Four Realities of Employee Resignation

  1. A resigning employee must provide his or her employer with reasonable advance notice of the resignation.
  2. The amount of notice required will depend on how integral the employee is to the organization and how difficult it will be to find and train a replacement. Despite the commonly-held belief, two weeks’ notice is not always sufficient.
  3. A written employment contract can be used to specify the amount of notice an employee must give when resigning.
  4. If an employee does not provide reasonable notice of resignation, the employer may have legal recourse against the employee.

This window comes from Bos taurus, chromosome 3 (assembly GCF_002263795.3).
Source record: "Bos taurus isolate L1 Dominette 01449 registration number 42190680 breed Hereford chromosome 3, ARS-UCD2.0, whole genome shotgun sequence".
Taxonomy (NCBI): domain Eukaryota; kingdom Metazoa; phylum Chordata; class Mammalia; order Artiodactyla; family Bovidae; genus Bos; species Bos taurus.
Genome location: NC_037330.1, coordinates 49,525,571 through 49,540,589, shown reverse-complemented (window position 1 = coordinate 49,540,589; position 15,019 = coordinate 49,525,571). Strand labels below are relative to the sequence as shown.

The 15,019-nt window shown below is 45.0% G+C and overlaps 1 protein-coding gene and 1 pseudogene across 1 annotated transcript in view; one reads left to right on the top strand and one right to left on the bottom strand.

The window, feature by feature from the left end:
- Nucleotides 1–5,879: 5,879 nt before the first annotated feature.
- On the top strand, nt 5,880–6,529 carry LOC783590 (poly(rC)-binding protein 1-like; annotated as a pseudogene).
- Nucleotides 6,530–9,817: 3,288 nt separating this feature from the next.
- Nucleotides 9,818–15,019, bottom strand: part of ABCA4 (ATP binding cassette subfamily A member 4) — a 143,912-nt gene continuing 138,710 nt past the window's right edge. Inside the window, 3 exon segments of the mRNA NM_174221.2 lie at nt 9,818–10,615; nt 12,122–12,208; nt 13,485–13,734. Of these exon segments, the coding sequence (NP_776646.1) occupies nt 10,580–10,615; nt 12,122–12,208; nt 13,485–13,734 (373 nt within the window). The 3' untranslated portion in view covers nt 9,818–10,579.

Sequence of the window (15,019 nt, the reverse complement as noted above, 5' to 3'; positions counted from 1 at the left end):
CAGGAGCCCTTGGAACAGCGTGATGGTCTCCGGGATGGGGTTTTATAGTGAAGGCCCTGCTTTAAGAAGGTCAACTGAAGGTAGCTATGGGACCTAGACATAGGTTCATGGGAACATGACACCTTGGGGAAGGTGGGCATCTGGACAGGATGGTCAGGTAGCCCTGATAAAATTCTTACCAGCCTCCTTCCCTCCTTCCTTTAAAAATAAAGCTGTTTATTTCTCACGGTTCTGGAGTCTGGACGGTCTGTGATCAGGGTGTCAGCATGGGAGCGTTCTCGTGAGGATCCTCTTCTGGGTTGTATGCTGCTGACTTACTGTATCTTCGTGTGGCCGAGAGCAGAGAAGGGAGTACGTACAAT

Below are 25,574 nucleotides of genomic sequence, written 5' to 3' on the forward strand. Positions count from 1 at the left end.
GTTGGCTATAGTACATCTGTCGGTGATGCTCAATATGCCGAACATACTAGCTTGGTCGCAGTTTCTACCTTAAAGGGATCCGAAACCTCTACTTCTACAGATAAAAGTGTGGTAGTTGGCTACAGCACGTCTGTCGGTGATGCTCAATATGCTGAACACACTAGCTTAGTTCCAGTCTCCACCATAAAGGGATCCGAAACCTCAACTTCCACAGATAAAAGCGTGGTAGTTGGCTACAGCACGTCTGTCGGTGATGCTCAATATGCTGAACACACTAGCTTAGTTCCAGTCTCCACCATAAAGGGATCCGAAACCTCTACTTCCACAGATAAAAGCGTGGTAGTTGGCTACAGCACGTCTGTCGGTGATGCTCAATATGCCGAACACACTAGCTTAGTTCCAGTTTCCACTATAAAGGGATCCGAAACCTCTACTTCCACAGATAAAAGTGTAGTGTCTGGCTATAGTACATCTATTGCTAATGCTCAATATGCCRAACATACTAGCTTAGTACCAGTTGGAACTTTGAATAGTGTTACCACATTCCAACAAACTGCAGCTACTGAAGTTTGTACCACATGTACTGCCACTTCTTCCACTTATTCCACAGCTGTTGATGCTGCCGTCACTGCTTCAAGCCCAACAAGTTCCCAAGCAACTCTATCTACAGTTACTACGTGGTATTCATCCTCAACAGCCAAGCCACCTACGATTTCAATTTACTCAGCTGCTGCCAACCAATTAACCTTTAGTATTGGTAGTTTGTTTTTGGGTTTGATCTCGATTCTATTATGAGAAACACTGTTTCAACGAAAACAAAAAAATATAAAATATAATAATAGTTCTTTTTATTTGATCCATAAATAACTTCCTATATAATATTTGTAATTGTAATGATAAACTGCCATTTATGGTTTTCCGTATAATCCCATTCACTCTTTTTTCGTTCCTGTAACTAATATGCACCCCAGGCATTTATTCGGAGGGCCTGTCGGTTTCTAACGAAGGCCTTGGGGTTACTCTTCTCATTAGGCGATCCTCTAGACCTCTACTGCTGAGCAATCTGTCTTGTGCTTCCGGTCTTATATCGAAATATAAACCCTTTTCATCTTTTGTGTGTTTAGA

DISCLAIMER: The information provided herein is for general purposes only, and is not legal advice. This information relates only to the laws of the Province of Ontario and related laws of Canada applicable in Ontario, and is believed to be correct as at the date it was assembled, but may contain inadvertent errors or inaccuracies and may be out of date when accessed. Cohen Highley LLP disclaims any and all liability and accepts no legal responsibility relating to any use or reliance on this information. Use or reliance on this information does not establish any form of lawyer-client relationship with Cohen Highley LLP, and any such alleged relationship is hereby disclaimed. Legal advice depends on facts and circumstances, and should only be obtained through direct personal consultation with a licensed legal professional. This information is protected by Canadian and international copyright laws and may not be reproduced, transmitted or otherwise disseminated without the express written consent of Cohen Highley LLP.

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